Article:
Medina Sidonia, a crown without a king


There are spots whose mere location foretell its long existence, where its horizon has not changed: same mountains, same plains, or valleys… Yet, man has registered in them their history throughout time.

Only God knows how many centuries or millennia Medina Sidonia has been standing there, alone; we will be knowing it little by little by what we learn through the aging remains that appear amidst the present-day houses. The position of the hill over which they raise, between the countryside and the mountains, would certainly have been always an invitation for the human habitation.

We started up the hill when winter had just come, amid the mist born of its lake as if it was smoke from a dormant volcano. But sun shines above, and, with it, we go down to the street, where the Roman remains of Asido Caesarina lie. They consist of a stretch of road and sewage pipes, and this is what has allowed us to know the direction of the cardo.[1]

[1] A cardo, in Roman times was a north–south oriented street, which together with the decumanus street were the main components of city planning.

The vision of a beautiful window under a playful set of roofs takes us to the church of Santiago, the first to be built in the city after it fell into Castilian hands. It looks over the edge of the outcrop that overlooks Vejer and Chiclana and was almost certainly part of the Christian ribat[2] of that military order, put there as a protection against the raids that could come from those roads that can be spotted from far away. These, together with those coming from Arcos and Alcalá de los Gazules, form three sides of one of those triangles that have shaped the world during a historical period, like the one that in Greece is formed by the Acropolis of Athens, the promontory of Neptune in Cape Sounion, and the hill of the temple of Aphaea in Aegina Island, bound by the threads of suspicion.

The Guzmanes, with origins from condottieri, ended up being named in Seville succinctly “the Duques”; and even today people call the square that still exists in the centre of the city Plaza del Duque.

This is how the story of our Mediterranean is: everybody got into everybody else’s house ever since gods walked the earth.

[2] Ribat, also rábida in Spanish is a word of Arabic origin through the Andalusí dialectal form ribat (رباط), for a fortification to house military volunteers as well as serving as places of piety.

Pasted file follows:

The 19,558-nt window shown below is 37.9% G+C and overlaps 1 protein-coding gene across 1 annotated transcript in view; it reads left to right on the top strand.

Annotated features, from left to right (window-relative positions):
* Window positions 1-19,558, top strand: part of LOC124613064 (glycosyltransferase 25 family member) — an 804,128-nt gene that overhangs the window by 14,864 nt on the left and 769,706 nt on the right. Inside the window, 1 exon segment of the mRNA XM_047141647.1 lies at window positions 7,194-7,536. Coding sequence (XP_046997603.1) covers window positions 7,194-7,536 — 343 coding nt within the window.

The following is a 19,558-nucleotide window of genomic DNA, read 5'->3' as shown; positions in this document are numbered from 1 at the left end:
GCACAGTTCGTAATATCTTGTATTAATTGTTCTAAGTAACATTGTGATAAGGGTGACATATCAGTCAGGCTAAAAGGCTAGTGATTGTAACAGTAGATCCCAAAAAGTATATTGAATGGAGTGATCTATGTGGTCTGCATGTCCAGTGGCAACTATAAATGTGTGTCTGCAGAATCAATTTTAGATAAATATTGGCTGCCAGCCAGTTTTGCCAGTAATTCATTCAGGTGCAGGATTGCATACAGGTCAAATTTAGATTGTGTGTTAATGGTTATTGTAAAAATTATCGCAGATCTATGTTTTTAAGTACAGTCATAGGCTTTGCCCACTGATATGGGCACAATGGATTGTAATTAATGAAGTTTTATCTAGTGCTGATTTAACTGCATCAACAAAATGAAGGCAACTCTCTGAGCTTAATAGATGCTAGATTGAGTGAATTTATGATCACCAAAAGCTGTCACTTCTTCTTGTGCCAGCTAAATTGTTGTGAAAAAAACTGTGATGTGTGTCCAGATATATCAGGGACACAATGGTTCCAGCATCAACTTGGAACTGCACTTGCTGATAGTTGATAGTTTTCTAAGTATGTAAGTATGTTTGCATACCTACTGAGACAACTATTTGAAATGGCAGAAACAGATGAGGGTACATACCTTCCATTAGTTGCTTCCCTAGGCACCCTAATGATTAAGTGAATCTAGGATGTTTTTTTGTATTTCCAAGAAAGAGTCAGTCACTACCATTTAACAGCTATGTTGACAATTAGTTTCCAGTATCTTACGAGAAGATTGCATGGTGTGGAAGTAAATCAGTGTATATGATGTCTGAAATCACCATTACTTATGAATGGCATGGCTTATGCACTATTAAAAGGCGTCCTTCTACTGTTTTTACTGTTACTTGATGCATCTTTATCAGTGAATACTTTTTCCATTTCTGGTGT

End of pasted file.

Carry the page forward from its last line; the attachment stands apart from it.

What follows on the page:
Immersed in these thoughts, we have arrived through narrow streets to the square, presided over by the town hall, and which the fashions of the great centuries turned into an alameda (avenue with poplars), and the nineteenth in a Salón, or public walkway. The wide hall in the municipal building ̶ with a Renaissance layout, despite that it was built later ̶ contains Roman statues; but we do not need to go in to notice which were the important years of Medina Sidonia ̶̶ Asido ̶ in that empire: this elegant square without large trees, which people continue to call alameda ̶ although it only lacks one name: forum ̶, says it clearly; and from there on all the rest came upon.

Without giving much thought to verify it, there are the taverns of regular clients, full of products; and the two confectionery shops that make here the best al-Andalus-style cakes in the 90,000 square kilometres of Andalusia. And in the opposite side the Market, still showing the lines from the second half of 1800’s that witnessed its inauguration, struggles not to be put aside from the route that is taken daily by those who go out to buy bread. It is opposite to the Convent of San Cristobal, in whose cloister the Augustinian nuns still bake alfajores[1], the torta parda[2] and the amarguillos (bitter almonds cakes).

[1]Medina Sidonia’s typical pie made with a pastry with almonds, flour, spices, and eggs, filled with “angel hair” (pumpkin strands in syrup).

[2] Glazed paste made of almonds, walnuts, and honey (and sometimes pine nuts) toasted breadcrumbs and honey.

The popular name given to the convent of “the lower city nuns”, supports the same division that Medina shares with Carmona and the existence of diverse defensive structures. After leaving behind the slim tower of the Victoria, we get to the main gate of the old city, the Puerta de la Salada  ̶ referring to a fountain that was in its vicinity ̶  whose name was changed three centuries ago because of the devotion of the friars to the Virgen de la Pastora.

The Arco (arch) of la Pastora or La Salada is, without doubt, the most beautiful caliphal gate that remains in Andalusia, which is to say, in the world. The gradual ramp in front of it makes it looking even loftier, and makes us wonder which is more imposing, its front or its back. It gives access to the true medina; its houses  ̶ like the ones in all the climbing lanes in most of our historic cities ̶ , show that the site was reserved for the poorer inhabitants of communal patios and for the Recollect nuns.

But the neatness of their inhabitants, and obviously the good plans for urban planning and preservation over the last decades, open and close to whitewashed streets and attractive squares that leave us in the esplanade that looks toward Jerez, with the Romantic view of the ruins of the hermitage of the Cristo de la Sangre, framed by almost wild palm trees, and to our back the road leading to the highest part of the city.